Accounting for How the Network Impacts End-User Experience

frustratedI recently spoke with a company that had certain customers reporting unacceptable response times for a new application that had just rolled out. The reports were coming from different locations around the country. The application in question was critical enough to the business that an investigation was launched to discover the cause of the problem. One question on everyone’s minds was, “Didn’t the performance team test this app before we let it out the door?” The answer, of course, was yes they had. When tested in the lab, the application had met the business’s performance service level agreements.

The root of the problem was narrowed down and identified as poor network performance for select users. The question became, “How can we mitigate this in the future?” The performance testing team, users of HPE LoadRunner, discussed placing load generator hardware in various locations around the county or even using AWS or Azure systems in the different data centers offered—where at least they could quantify end-user transaction response times.

But, would the effort and expense really give them any actionable information? There’s not much you can do to “fix” various users’ network connections. Is there a better way to approach this problem?

what ifIt would be ideal to perform “what-if” performance analysis of the application using various configurable, quantifiable network connections, but the logistics of accomplishing this would be a nightmare, if it were possible at all. However, if you could virtualize those networks in your lab somehow…

You can do just that using a tool like HPE Network Virtualization. The idea is to simulate real-life network conditions–-bandwidth, latency, packet loss–-within your dev/test environments. This gives development, testing, and networking teams a way to quickly understand whether code or an application is ready for the network and remote end users. Being able to proactively predict how a mobile or desktop app will perform over any network–-WAN, web, mobile, and cloud–-gives teams a chance to mitigate the impact of poor performing networks.

One of the nice things about HPE Network Virtualization is that it comes with a fairly comprehensive library of pre-configured mobile and broadband network profiles you can use in your “what-if” testing. In some situations, for instance when a particular mobile user is inexplicably experiencing terrible app performance, you might want to actually capture the network profile right on that user’s mobile device. With the HPE Network Capture tool, which complements HPE Network Virtualization, you can do that too.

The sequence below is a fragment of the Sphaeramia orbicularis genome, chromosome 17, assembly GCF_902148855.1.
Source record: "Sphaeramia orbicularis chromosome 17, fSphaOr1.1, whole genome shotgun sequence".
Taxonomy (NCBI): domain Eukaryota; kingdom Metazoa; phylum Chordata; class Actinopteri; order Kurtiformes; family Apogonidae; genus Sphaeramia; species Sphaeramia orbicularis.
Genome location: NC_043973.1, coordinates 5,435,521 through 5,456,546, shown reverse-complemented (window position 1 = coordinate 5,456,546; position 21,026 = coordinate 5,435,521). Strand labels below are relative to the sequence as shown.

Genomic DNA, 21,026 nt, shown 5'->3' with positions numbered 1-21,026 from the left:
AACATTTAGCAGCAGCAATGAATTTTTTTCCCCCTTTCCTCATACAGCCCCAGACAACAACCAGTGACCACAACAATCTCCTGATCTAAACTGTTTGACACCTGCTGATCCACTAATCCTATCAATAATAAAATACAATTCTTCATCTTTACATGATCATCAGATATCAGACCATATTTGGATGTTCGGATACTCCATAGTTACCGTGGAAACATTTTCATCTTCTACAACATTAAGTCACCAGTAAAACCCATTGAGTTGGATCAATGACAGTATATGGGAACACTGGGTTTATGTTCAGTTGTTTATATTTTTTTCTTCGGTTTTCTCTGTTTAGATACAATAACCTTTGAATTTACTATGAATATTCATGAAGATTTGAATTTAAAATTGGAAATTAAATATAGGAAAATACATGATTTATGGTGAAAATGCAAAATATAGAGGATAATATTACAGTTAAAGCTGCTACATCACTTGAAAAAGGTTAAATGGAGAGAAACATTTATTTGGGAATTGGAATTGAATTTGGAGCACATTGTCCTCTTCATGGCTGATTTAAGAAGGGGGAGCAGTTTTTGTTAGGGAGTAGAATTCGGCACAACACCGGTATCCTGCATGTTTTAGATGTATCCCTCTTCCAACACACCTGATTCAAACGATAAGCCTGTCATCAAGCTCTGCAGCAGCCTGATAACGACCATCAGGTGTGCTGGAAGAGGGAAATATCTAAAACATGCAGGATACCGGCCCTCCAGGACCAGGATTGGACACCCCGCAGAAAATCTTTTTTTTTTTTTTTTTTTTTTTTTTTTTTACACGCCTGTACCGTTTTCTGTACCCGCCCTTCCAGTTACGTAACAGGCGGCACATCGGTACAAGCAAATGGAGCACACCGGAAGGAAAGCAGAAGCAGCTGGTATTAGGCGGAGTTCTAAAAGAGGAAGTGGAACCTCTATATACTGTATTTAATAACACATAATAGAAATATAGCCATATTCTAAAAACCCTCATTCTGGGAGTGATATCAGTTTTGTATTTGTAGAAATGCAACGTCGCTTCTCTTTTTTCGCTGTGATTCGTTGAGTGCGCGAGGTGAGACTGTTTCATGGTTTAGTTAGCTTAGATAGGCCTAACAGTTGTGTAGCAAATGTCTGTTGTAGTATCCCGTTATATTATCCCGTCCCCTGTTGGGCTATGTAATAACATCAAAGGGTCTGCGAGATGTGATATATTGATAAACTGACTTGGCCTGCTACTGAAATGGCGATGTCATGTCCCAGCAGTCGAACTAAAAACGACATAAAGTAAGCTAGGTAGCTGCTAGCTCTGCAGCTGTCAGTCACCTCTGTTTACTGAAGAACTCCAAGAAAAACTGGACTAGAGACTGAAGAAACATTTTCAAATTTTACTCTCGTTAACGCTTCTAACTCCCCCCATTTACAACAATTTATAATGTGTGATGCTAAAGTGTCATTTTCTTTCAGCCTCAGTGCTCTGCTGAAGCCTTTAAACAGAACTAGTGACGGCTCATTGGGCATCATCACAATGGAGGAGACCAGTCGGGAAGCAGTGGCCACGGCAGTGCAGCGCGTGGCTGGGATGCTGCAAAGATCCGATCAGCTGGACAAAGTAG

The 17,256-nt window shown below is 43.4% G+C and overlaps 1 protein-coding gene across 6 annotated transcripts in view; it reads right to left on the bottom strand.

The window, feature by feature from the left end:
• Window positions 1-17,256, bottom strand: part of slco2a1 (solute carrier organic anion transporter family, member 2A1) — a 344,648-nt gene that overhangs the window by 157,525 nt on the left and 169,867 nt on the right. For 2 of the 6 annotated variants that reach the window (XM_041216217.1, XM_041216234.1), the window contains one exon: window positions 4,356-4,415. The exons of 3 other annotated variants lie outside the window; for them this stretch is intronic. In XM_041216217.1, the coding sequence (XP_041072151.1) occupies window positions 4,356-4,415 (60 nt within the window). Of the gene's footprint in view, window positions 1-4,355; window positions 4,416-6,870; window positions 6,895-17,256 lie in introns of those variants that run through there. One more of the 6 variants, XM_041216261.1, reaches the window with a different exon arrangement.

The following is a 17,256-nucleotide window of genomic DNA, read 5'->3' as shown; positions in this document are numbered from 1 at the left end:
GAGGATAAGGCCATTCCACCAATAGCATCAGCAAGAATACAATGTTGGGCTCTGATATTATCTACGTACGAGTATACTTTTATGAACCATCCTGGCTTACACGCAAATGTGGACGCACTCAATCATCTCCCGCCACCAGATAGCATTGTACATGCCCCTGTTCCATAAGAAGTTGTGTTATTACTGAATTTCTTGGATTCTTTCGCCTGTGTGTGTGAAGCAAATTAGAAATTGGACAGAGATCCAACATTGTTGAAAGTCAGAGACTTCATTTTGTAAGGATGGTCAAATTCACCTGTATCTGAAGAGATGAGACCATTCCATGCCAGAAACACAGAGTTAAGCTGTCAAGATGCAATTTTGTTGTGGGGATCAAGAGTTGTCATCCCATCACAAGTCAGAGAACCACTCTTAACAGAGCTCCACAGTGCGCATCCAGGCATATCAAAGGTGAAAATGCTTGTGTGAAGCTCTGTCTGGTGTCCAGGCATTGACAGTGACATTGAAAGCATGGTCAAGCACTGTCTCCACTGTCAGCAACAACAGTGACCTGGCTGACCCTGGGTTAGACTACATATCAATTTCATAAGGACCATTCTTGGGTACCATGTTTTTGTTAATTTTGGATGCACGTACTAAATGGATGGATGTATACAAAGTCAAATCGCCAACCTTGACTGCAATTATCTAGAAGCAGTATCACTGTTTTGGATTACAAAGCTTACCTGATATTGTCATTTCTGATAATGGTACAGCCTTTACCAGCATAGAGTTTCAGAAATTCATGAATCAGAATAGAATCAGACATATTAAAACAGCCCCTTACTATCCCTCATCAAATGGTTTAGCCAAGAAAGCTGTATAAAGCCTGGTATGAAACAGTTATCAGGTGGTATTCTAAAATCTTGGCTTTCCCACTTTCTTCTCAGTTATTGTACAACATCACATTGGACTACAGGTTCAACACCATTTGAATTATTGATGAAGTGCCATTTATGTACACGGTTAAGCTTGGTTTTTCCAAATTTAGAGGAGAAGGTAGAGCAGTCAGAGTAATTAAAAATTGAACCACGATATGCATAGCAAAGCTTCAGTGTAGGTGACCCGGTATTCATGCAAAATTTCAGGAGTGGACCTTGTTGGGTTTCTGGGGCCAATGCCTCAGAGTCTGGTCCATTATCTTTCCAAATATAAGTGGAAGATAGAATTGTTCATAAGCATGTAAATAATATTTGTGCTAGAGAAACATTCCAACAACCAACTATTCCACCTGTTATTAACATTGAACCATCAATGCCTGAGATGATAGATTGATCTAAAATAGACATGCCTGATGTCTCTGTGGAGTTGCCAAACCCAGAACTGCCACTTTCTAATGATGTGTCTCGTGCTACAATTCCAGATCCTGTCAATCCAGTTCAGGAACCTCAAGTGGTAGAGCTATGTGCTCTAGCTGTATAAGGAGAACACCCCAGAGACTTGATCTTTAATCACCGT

import profileOne of my favorite features of HPE Network Virtualization is the scorecard it produces. Why? Because, you may not have any control over the network conditions in which your end users find themselves. But, what app teams do have control over is optimizing their own code and app architectures. HPEs Network Virtualization scorecard quantifies how the end user is experiencing your application over a selected virtualized (or real) network, and it points out areas that might be candidates for improving app performance.

For instance, is end-user performance being dragged down because your app is exceedingly chatty? Or, are you making users wait while over-sized images are downloaded? Are there better strategies for streaming data?

TransactionYou can use HPE Network Virtualization for desktop or mobile apps. For mobile apps in particular, there are a couple of features worth calling out.

First, many organizations are turning to HTTP live streaming (HLS). HPE Network Virtualization can decode and analyze HLS as a standard part of its HTTP analysis capability. Second, the multi-flow capability lets you define a mobile test scenario that simultaneously emulates multiple user locations, each with its own unique set of virtualized mobile network conditions.

runtimeAs we know, end users are increasingly intolerant of slow response times, particularly as the world continues to tip toward mobile apps. There’s a commonly quoted statistic stating that just 250 milliseconds of delay can negatively impact your revenue, productivity, customer loyalty, and brand. Given that, it’s critically important for performance testing teams to get ahead of the game and use all the tools at their disposal to help mitigate poorly performing apps. HPE Network Virtualization is one such tool worth investigating.

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